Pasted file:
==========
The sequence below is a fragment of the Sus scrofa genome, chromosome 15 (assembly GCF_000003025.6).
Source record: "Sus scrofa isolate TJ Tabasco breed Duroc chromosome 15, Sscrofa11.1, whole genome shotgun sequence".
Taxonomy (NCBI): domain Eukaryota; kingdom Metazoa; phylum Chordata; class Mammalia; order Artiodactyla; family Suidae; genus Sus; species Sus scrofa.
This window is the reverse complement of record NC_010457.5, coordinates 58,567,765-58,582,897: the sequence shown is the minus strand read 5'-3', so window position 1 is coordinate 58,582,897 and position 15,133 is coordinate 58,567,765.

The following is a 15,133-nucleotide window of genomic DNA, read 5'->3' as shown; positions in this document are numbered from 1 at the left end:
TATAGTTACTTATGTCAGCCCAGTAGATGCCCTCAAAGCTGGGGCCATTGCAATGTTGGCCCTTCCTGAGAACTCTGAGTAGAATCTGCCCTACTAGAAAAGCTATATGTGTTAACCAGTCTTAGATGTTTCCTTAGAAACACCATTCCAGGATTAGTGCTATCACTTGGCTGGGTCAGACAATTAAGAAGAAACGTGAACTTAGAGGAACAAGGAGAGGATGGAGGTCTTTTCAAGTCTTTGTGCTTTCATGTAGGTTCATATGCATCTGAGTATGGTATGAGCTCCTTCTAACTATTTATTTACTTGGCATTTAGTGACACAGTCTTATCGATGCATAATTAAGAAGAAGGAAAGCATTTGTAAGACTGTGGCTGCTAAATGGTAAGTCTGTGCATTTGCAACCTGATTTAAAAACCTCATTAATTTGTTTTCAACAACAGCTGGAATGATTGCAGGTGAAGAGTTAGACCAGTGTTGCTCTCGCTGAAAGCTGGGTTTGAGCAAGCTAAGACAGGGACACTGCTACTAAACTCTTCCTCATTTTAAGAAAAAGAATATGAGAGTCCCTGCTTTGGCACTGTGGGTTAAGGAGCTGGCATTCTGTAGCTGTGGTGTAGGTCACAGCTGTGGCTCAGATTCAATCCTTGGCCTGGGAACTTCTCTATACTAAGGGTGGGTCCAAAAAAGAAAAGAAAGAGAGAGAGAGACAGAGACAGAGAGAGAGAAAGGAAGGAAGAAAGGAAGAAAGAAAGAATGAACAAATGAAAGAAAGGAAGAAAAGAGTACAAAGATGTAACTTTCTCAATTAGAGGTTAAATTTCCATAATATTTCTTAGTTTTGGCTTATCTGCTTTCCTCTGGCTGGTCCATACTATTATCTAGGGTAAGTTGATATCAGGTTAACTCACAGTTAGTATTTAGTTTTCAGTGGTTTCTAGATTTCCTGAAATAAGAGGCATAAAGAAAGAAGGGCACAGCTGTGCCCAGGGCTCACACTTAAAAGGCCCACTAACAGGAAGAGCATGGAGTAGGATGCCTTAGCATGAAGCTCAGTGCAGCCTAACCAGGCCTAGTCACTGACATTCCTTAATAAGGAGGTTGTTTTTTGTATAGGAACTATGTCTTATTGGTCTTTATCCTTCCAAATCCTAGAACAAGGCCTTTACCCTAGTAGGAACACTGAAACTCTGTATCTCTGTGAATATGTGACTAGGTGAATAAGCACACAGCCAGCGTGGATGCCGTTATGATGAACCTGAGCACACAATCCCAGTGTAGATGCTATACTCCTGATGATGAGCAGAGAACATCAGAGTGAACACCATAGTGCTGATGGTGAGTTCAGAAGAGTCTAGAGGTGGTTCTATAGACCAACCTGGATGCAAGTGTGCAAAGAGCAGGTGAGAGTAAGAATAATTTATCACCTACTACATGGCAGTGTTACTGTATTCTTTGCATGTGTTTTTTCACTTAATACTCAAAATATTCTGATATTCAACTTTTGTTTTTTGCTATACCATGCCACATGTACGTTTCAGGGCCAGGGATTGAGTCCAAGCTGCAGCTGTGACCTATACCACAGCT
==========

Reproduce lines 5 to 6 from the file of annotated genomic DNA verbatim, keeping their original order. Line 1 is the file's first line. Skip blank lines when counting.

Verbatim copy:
The following is a 15,133-nucleotide window of genomic DNA, read 5'->3' as shown; positions in this document are numbered from 1 at the left end:
TATAGTTACTTATGTCAGCCCAGTAGATGCCCTCAAAGCTGGGGCCATTGCAATGTTGGCCCTTCCTGAGAACTCTGAGTAGAATCTGCCCTACTAGAAAAGCTATATGTGTTAACCAGTCTTAGATGTTTCCTTAGAAACACCATTCCAGGATTAGTGCTATCACTTGGCTGGGTCAGACAATTAAGAAGAAACGTGAACTTAGAGGAACAAGGAGAGGATGGAGGTCTTTTCAAGTCTTTGTGCTTTCATGTAGGTTCATATGCATCTGAGTATGGTATGAGCTCCTTCTAACTATTTATTTACTTGGCATTTAGTGACACAGTCTTATCGATGCATAATTAAGAAGAAGGAAAGCATTTGTAAGACTGTGGCTGCTAAATGGTAAGTCTGTGCATTTGCAACCTGATTTAAAAACCTCATTAATTTGTTTTCAACAACAGCTGGAATGATTGCAGGTGAAGAGTTAGACCAGTGTTGCTCTCGCTGAAAGCTGGGTTTGAGCAAGCTAAGACAGGGACACTGCTACTAAACTCTTCCTCATTTTAAGAAAAAGAATATGAGAGTCCCTGCTTTGGCACTGTGGGTTAAGGAGCTGGCATTCTGTAGCTGTGGTGTAGGTCACAGCTGTGGCTCAGATTCAATCCTTGGCCTGGGAACTTCTCTATACTAAGGGTGGGTCCAAAAAAGAAAAGAAAGAGAGAGAGAGACAGAGACAGAGAGAGAGAAAGGAAGGAAGAAAGGAAGAAAGAAAGAATGAACAAATGAAAGAAAGGAAGAAAAGAGTACAAAGATGTAACTTTCTCAATTAGAGGTTAAATTTCCATAATATTTCTTAGTTTTGGCTTATCTGCTTTCCTCTGGCTGGTCCATACTATTATCTAGGGTAAGTTGATATCAGGTTAACTCACAGTTAGTATTTAGTTTTCAGTGGTTTCTAGATTTCCTGAAATAAGAGGCATAAAGAAAGAAGGGCACAGCTGTGCCCAGGGCTCACACTTAAAAGGCCCACTAACAGGAAGAGCATGGAGTAGGATGCCTTAGCATGAAGCTCAGTGCAGCCTAACCAGGCCTAGTCACTGACATTCCTTAATAAGGAGGTTGTTTTTTGTATAGGAACTATGTCTTATTGGTCTTTATCCTTCCAAATCCTAGAACAAGGCCTTTACCCTAGTAGGAACACTGAAACTCTGTATCTCTGTGAATATGTGACTAGGTGAATAAGCACACAGCCAGCGTGGATGCCGTTATGATGAACCTGAGCACACAATCCCAGTGTAGATGCTATACTCCTGATGATGAGCAGAGAACATCAGAGTGAACACCATAGTGCTGATGGTGAGTTCAGAAGAGTCTAGAGGTGGTTCTATAGACCAACCTGGATGCAAGTGTGCAAAGAGCAGGTGAGAGTAAGAATAATTTATCACCTACTACATGGCAGTGTTACTGTATTCTTTGCATGTGTTTTTTCACTTAATACTCAAAATATTCTGATATTCAACTTTTGTTTTTTGCTATACCATGCCACATGTACGTTTCAGGGCCAGGGATTGAGTCCAAGCTGCAGCTGTGACCTATACCACAGCT